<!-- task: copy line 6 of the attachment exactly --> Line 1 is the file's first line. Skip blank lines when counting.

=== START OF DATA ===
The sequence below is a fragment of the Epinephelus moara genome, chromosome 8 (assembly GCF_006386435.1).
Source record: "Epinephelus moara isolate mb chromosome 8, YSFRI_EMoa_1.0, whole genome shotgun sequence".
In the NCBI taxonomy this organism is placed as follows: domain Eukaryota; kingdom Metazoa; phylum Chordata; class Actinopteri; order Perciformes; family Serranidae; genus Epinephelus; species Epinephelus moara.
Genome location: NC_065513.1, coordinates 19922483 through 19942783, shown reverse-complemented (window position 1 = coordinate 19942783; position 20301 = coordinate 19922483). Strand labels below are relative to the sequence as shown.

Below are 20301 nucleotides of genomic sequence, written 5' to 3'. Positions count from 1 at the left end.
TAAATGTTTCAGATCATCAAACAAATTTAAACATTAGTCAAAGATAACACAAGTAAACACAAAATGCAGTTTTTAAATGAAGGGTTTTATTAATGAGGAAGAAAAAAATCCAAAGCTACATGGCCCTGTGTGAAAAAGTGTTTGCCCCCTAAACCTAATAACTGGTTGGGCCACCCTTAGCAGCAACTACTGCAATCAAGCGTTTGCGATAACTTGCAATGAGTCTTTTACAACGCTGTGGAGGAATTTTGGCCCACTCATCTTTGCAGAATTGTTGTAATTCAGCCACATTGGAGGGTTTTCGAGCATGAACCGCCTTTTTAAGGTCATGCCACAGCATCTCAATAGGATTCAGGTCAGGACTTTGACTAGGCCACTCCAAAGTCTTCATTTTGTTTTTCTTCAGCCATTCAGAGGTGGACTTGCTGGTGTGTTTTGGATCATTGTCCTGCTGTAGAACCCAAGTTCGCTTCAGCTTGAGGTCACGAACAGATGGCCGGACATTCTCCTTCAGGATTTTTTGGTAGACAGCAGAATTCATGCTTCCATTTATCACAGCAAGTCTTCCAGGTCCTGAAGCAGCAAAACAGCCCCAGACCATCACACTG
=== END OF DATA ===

TAAATGTTTCAGATCATCAAACAAATTTAAACATTAGTCAAAGATAACACAAGTAAACACAAAATGCAGTTTTTAAATGAAGGGTTTTATTAATGAGGAAGAAAAAAATCCAAAGCTACATGGCCCTGTGTGAAAAAGTGTTTGCCCCCTAAACCTAATAACTGGTTGGGCCACCCTTAGCAGCAACTACTGCAATCAAGCGTTTGCGATAACTTGCAATGAGTCTTTTACAACGCTGTGGAGGAATTTTGGCCCACTCATCTTTGCAGAATTGTTGTAATTCAGCCACATTGGAGGGTTTTCGAGCATGAACCGCCTTTTTAAGGTCATGCCACAGCATCTCAATAGGATTCAGGTCAGGACTTTGACTAGGCCACTCCAAAGTCTTCATTTTGTTTTTCTTCAGCCATTCAGAGGTGGACTTGCTGGTGTGTTTTGGATCATTGTCCTGCTGTAGAACCCAAGTTCGCTTCAGCTTGAGGTCACGAACAGATGGCCGGACATTCTCCTTCAGGATTTTTTGGTAGACAGCAGAATTCATGCTTCCATTTATCACAGCAAGTCTTCCAGGTCCTGAAGCAGCAAAACAGCCCCAGACCATCACACTG